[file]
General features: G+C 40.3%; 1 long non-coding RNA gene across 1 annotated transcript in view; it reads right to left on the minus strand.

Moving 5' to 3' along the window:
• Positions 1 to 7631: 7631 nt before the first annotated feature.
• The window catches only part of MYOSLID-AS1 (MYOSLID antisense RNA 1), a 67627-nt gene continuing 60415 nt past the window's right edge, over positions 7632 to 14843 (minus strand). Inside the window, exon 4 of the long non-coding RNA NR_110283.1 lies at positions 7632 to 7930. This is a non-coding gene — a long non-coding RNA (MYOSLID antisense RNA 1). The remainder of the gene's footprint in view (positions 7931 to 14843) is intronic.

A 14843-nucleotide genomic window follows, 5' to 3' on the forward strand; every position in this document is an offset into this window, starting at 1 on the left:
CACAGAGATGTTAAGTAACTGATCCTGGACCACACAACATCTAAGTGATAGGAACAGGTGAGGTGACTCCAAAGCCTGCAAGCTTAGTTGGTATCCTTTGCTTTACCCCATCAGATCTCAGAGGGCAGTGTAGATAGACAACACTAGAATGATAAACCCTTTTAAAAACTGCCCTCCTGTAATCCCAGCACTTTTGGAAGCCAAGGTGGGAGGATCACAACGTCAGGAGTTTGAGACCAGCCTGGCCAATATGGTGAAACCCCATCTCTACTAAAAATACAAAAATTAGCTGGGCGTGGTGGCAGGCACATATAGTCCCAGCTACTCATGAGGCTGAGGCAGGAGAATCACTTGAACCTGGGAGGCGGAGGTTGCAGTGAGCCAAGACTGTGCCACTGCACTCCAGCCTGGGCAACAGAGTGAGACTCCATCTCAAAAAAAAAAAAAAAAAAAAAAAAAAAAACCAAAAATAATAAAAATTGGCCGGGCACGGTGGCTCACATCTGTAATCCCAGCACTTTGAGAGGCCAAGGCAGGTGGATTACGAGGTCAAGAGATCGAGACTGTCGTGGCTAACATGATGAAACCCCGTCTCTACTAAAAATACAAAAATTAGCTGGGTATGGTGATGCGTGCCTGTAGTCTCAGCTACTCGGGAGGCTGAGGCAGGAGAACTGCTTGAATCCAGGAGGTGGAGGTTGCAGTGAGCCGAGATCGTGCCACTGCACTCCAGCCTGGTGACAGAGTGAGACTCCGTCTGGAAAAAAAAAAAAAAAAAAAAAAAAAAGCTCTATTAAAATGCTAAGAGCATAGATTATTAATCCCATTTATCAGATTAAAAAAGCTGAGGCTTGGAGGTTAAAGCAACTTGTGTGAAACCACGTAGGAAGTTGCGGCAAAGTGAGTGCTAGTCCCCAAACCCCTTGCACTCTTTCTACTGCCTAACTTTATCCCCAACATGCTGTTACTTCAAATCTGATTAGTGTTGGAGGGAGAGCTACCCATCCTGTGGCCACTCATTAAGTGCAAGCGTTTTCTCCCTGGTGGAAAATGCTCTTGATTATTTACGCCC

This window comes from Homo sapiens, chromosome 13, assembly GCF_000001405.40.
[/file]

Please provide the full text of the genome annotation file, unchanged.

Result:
General features: G+C 40.3%; 1 long non-coding RNA gene across 1 annotated transcript in view; it reads right to left on the minus strand.

Moving 5' to 3' along the window:
• Positions 1 to 7631: 7631 nt before the first annotated feature.
• The window catches only part of MYOSLID-AS1 (MYOSLID antisense RNA 1), a 67627-nt gene continuing 60415 nt past the window's right edge, over positions 7632 to 14843 (minus strand). Inside the window, exon 4 of the long non-coding RNA NR_110283.1 lies at positions 7632 to 7930. This is a non-coding gene — a long non-coding RNA (MYOSLID antisense RNA 1). The remainder of the gene's footprint in view (positions 7931 to 14843) is intronic.

A 14843-nucleotide genomic window follows, 5' to 3' on the forward strand; every position in this document is an offset into this window, starting at 1 on the left:
CACAGAGATGTTAAGTAACTGATCCTGGACCACACAACATCTAAGTGATAGGAACAGGTGAGGTGACTCCAAAGCCTGCAAGCTTAGTTGGTATCCTTTGCTTTACCCCATCAGATCTCAGAGGGCAGTGTAGATAGACAACACTAGAATGATAAACCCTTTTAAAAACTGCCCTCCTGTAATCCCAGCACTTTTGGAAGCCAAGGTGGGAGGATCACAACGTCAGGAGTTTGAGACCAGCCTGGCCAATATGGTGAAACCCCATCTCTACTAAAAATACAAAAATTAGCTGGGCGTGGTGGCAGGCACATATAGTCCCAGCTACTCATGAGGCTGAGGCAGGAGAATCACTTGAACCTGGGAGGCGGAGGTTGCAGTGAGCCAAGACTGTGCCACTGCACTCCAGCCTGGGCAACAGAGTGAGACTCCATCTCAAAAAAAAAAAAAAAAAAAAAAAAAAAAACCAAAAATAATAAAAATTGGCCGGGCACGGTGGCTCACATCTGTAATCCCAGCACTTTGAGAGGCCAAGGCAGGTGGATTACGAGGTCAAGAGATCGAGACTGTCGTGGCTAACATGATGAAACCCCGTCTCTACTAAAAATACAAAAATTAGCTGGGTATGGTGATGCGTGCCTGTAGTCTCAGCTACTCGGGAGGCTGAGGCAGGAGAACTGCTTGAATCCAGGAGGTGGAGGTTGCAGTGAGCCGAGATCGTGCCACTGCACTCCAGCCTGGTGACAGAGTGAGACTCCGTCTGGAAAAAAAAAAAAAAAAAAAAAAAAAAGCTCTATTAAAATGCTAAGAGCATAGATTATTAATCCCATTTATCAGATTAAAAAAGCTGAGGCTTGGAGGTTAAAGCAACTTGTGTGAAACCACGTAGGAAGTTGCGGCAAAGTGAGTGCTAGTCCCCAAACCCCTTGCACTCTTTCTACTGCCTAACTTTATCCCCAACATGCTGTTACTTCAAATCTGATTAGTGTTGGAGGGAGAGCTACCCATCCTGTGGCCACTCATTAAGTGCAAGCGTTTTCTCCCTGGTGGAAAATGCTCTTGATTATTTACGCCC

This window comes from Homo sapiens, chromosome 13, assembly GCF_000001405.40.